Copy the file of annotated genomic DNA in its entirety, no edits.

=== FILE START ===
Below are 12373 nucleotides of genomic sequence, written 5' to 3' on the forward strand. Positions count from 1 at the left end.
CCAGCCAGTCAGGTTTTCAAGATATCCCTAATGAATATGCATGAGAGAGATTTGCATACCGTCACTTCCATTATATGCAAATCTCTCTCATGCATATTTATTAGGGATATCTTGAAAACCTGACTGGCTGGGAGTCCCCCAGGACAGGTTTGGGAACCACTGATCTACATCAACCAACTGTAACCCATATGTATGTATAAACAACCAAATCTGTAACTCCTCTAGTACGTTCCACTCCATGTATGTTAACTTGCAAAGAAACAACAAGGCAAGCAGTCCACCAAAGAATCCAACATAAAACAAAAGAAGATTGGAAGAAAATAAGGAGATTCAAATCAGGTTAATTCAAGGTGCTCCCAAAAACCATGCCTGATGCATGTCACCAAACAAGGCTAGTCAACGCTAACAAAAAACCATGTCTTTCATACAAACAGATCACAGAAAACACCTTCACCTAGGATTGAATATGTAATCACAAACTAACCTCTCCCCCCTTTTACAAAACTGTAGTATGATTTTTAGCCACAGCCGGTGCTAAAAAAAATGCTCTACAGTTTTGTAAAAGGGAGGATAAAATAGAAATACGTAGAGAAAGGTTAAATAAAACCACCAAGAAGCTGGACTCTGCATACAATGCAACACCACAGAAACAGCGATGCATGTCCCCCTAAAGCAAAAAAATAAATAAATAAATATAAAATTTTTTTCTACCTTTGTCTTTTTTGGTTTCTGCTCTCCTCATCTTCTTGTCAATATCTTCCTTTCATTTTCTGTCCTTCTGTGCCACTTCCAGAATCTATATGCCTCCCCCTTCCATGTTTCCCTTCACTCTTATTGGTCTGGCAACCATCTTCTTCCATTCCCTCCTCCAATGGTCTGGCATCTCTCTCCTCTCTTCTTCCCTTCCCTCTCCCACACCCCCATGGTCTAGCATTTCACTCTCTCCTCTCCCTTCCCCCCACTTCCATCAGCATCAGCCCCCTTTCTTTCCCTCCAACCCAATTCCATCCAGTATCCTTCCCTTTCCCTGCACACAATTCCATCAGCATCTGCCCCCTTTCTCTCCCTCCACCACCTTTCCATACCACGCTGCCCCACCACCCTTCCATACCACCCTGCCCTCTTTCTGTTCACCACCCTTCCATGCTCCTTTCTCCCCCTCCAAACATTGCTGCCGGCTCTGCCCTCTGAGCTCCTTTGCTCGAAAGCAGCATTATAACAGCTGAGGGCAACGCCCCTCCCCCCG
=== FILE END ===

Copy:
Below are 12373 nucleotides of genomic sequence, written 5' to 3' on the forward strand. Positions count from 1 at the left end.
CCAGCCAGTCAGGTTTTCAAGATATCCCTAATGAATATGCATGAGAGAGATTTGCATACCGTCACTTCCATTATATGCAAATCTCTCTCATGCATATTTATTAGGGATATCTTGAAAACCTGACTGGCTGGGAGTCCCCCAGGACAGGTTTGGGAACCACTGATCTACATCAACCAACTGTAACCCATATGTATGTATAAACAACCAAATCTGTAACTCCTCTAGTACGTTCCACTCCATGTATGTTAACTTGCAAAGAAACAACAAGGCAAGCAGTCCACCAAAGAATCCAACATAAAACAAAAGAAGATTGGAAGAAAATAAGGAGATTCAAATCAGGTTAATTCAAGGTGCTCCCAAAAACCATGCCTGATGCATGTCACCAAACAAGGCTAGTCAACGCTAACAAAAAACCATGTCTTTCATACAAACAGATCACAGAAAACACCTTCACCTAGGATTGAATATGTAATCACAAACTAACCTCTCCCCCCTTTTACAAAACTGTAGTATGATTTTTAGCCACAGCCGGTGCTAAAAAAAATGCTCTACAGTTTTGTAAAAGGGAGGATAAAATAGAAATACGTAGAGAAAGGTTAAATAAAACCACCAAGAAGCTGGACTCTGCATACAATGCAACACCACAGAAACAGCGATGCATGTCCCCCTAAAGCAAAAAAATAAATAAATAAATATAAAATTTTTTTCTACCTTTGTCTTTTTTGGTTTCTGCTCTCCTCATCTTCTTGTCAATATCTTCCTTTCATTTTCTGTCCTTCTGTGCCACTTCCAGAATCTATATGCCTCCCCCTTCCATGTTTCCCTTCACTCTTATTGGTCTGGCAACCATCTTCTTCCATTCCCTCCTCCAATGGTCTGGCATCTCTCTCCTCTCTTCTTCCCTTCCCTCTCCCACACCCCCATGGTCTAGCATTTCACTCTCTCCTCTCCCTTCCCCCCACTTCCATCAGCATCAGCCCCCTTTCTTTCCCTCCAACCCAATTCCATCCAGTATCCTTCCCTTTCCCTGCACACAATTCCATCAGCATCTGCCCCCTTTCTCTCCCTCCACCACCTTTCCATACCACGCTGCCCCACCACCCTTCCATACCACCCTGCCCTCTTTCTGTTCACCACCCTTCCATGCTCCTTTCTCCCCCTCCAAACATTGCTGCCGGCTCTGCCCTCTGAGCTCCTTTGCTCGAAAGCAGCATTATAACAGCTGAGGGCAACGCCCCTCCCCCCG